The Struggle is Real

Students research and develop scenes based on regional Civil Rights events to educate and create empathy about past and current struggles.

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Students begin by researching the Friendship Nine (Rock Hill Nine), Orangeburg Massacre, and the Greensboro sit in to understand the Civil Rights struggle in our state and surrounding areas.  Students use this research to create scenes to educate others about these events.  Some may choose to create scenes that are satirical, appropriate for other age groups (e.g., Elementary School), or historically accurate.  Students will perform their scenes in order to raise awareness of the past Civil Rights struggles and struggles that continue today, which may include filming/editing/showing their scenes to others, performing at locations other than school, etc. in order to reach a broader audience.

Project could be developed K-12:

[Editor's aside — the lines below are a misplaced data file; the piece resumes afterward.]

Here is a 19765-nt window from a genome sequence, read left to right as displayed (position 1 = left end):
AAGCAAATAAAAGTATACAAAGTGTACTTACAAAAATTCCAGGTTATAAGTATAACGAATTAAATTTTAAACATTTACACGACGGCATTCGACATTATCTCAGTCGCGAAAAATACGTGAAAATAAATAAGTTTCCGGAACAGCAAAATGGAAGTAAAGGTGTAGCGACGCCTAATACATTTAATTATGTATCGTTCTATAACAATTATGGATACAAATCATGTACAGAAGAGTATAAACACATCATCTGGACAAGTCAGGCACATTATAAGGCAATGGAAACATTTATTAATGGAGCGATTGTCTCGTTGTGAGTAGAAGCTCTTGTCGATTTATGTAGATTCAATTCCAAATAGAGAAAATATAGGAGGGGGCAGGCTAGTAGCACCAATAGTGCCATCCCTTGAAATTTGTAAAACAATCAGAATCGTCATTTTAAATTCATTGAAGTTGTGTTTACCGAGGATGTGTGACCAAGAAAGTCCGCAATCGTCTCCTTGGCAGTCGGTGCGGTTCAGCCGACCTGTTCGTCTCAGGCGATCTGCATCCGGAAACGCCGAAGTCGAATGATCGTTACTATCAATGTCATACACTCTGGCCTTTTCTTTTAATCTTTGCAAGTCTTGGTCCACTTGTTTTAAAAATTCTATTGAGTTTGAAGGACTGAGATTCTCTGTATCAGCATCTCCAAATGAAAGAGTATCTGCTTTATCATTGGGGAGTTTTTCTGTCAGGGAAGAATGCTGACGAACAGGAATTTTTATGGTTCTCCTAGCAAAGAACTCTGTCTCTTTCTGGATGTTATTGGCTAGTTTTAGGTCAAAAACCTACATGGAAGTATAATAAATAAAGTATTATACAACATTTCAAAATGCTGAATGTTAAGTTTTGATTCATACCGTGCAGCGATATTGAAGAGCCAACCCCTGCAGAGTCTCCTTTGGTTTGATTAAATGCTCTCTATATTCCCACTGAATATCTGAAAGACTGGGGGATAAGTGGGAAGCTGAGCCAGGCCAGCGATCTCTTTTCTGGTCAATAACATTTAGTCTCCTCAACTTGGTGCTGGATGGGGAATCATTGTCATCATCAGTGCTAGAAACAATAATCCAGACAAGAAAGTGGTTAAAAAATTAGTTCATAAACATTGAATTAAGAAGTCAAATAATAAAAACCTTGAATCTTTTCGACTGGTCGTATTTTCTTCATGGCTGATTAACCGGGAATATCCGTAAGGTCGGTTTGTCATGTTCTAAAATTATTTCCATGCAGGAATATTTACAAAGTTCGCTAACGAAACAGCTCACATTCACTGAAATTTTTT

Elementary could focus on age-appropriate literature with similar subjects/themes (e.g., No Fear for Freedom) and bring stories to life through Reader's Theatre.  Students could also develop Reader's Theatre through film, designing their own short films to tell the story.

High School could focus on interviewing people who lived through one of the regional conflicts and developing a scene or monologue to be performed live or through edited film.

To further extend, students could interview their own family members about their experience with Civil Rights, discrimination/racism, etc. and use material to develop scenes, monologues, films, etc. for performance.


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Jennifer Bartell : What a great suggestion! Thank you so much for the links and the info. That would make a great addition - and make it real for the students.
Andrew Pratt : Thank you so much for the encouragement!

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